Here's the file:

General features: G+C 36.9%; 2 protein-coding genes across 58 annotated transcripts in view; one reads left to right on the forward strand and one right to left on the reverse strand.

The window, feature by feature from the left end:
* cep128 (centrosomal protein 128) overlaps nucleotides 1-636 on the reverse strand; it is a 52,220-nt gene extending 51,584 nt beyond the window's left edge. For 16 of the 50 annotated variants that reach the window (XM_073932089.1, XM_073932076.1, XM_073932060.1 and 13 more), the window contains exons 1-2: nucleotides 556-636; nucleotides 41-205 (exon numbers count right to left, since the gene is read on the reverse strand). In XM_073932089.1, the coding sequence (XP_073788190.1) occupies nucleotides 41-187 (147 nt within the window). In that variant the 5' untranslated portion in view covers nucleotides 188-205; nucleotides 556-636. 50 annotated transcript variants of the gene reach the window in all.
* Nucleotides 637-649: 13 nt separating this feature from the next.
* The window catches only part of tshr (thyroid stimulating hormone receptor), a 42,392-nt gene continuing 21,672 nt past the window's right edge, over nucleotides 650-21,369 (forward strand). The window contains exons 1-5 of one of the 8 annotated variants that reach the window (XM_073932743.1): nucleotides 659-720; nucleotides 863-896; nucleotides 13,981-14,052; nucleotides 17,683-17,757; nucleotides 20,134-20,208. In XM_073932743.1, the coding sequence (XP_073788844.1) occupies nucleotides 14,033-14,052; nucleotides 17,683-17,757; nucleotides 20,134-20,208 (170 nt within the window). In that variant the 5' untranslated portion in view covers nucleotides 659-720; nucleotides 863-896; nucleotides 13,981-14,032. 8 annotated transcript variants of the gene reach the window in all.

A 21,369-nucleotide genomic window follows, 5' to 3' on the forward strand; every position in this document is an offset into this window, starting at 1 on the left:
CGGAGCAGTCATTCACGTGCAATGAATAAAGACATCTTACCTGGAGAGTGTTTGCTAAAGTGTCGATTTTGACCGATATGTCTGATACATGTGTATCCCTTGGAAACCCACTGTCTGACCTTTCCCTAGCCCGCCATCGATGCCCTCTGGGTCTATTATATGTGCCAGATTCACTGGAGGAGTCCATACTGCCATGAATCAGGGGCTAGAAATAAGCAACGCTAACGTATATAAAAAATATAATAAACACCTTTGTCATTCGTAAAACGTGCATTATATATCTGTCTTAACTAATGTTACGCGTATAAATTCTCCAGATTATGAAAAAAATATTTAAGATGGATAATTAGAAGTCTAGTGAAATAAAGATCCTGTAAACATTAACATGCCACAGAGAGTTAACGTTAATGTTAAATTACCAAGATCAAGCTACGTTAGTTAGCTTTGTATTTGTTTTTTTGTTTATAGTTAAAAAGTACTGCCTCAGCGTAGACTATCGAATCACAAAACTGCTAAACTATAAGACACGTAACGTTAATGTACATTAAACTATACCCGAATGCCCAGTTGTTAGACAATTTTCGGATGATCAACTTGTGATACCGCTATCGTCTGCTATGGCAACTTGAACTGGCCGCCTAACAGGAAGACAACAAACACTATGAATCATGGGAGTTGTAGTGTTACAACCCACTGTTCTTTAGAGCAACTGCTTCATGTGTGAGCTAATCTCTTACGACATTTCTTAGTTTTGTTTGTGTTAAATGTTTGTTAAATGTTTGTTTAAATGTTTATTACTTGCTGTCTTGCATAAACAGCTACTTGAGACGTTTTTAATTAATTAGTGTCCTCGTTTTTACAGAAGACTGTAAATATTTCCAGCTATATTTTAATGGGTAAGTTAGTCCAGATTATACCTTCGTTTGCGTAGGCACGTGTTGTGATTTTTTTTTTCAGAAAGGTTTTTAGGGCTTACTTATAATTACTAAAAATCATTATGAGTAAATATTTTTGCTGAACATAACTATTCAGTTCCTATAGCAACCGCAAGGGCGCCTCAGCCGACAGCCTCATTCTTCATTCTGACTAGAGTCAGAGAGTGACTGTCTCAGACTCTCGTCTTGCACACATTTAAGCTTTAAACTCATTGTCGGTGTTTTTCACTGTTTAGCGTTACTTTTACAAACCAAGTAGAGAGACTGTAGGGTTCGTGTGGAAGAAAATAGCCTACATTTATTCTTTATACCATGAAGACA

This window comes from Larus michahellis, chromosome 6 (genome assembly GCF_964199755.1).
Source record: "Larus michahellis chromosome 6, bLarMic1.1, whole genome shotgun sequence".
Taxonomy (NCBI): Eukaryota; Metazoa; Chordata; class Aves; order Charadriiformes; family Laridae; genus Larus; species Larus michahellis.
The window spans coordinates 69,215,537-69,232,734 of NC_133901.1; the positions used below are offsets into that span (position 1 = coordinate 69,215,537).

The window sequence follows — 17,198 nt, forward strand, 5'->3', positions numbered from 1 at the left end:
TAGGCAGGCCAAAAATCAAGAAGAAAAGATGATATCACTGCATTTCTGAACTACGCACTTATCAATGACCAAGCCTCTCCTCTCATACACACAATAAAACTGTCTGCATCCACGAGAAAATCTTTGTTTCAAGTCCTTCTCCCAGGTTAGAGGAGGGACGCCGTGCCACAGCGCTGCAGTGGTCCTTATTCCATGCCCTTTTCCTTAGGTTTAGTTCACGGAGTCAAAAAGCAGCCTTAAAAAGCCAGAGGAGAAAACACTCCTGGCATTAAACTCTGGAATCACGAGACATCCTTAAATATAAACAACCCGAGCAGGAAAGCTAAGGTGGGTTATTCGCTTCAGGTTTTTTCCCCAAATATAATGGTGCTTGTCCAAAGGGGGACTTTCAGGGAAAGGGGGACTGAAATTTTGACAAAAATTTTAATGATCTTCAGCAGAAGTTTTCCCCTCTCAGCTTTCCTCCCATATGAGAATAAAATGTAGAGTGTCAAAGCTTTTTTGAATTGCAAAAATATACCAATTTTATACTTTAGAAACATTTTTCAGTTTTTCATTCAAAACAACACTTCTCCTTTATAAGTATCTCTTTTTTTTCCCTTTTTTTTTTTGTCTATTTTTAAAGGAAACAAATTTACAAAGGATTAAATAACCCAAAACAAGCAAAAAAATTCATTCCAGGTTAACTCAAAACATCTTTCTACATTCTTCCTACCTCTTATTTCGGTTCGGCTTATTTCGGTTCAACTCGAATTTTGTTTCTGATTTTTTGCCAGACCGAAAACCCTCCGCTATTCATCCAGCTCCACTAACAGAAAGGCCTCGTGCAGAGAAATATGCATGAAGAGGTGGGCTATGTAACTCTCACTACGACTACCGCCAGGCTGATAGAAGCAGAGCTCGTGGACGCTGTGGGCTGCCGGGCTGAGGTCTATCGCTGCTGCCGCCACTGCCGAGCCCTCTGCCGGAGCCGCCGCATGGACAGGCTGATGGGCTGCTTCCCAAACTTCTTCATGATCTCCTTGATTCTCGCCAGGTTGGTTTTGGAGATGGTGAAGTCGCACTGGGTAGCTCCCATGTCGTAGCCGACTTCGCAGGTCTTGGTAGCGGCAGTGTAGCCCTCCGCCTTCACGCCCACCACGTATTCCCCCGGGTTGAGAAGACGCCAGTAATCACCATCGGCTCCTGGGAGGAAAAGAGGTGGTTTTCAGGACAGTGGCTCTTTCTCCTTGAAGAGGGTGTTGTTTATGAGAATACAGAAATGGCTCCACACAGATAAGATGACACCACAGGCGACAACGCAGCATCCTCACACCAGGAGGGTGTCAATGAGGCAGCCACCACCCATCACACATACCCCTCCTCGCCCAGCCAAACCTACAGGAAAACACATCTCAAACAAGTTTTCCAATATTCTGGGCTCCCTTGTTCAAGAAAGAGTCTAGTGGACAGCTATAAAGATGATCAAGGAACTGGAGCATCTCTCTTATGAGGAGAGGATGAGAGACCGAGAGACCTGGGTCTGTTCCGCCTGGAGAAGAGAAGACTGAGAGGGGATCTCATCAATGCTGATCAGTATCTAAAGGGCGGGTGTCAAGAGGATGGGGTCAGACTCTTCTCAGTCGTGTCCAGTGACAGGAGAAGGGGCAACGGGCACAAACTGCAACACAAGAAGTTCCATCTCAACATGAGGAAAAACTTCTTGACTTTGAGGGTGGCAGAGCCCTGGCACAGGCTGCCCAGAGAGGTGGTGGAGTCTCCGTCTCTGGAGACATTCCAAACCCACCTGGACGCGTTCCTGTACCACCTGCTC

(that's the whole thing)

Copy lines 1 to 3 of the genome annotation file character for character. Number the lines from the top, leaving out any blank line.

General features: G+C 36.9%; 2 protein-coding genes across 58 annotated transcripts in view; one reads left to right on the forward strand and one right to left on the reverse strand.

The window, feature by feature from the left end:
* cep128 (centrosomal protein 128) overlaps nucleotides 1-636 on the reverse strand; it is a 52,220-nt gene extending 51,584 nt beyond the window's left edge. For 16 of the 50 annotated variants that reach the window (XM_073932089.1, XM_073932076.1, XM_073932060.1 and 13 more), the window contains exons 1-2: nucleotides 556-636; nucleotides 41-205 (exon numbers count right to left, since the gene is read on the reverse strand). In XM_073932089.1, the coding sequence (XP_073788190.1) occupies nucleotides 41-187 (147 nt within the window). In that variant the 5' untranslated portion in view covers nucleotides 188-205; nucleotides 556-636. 50 annotated transcript variants of the gene reach the window in all.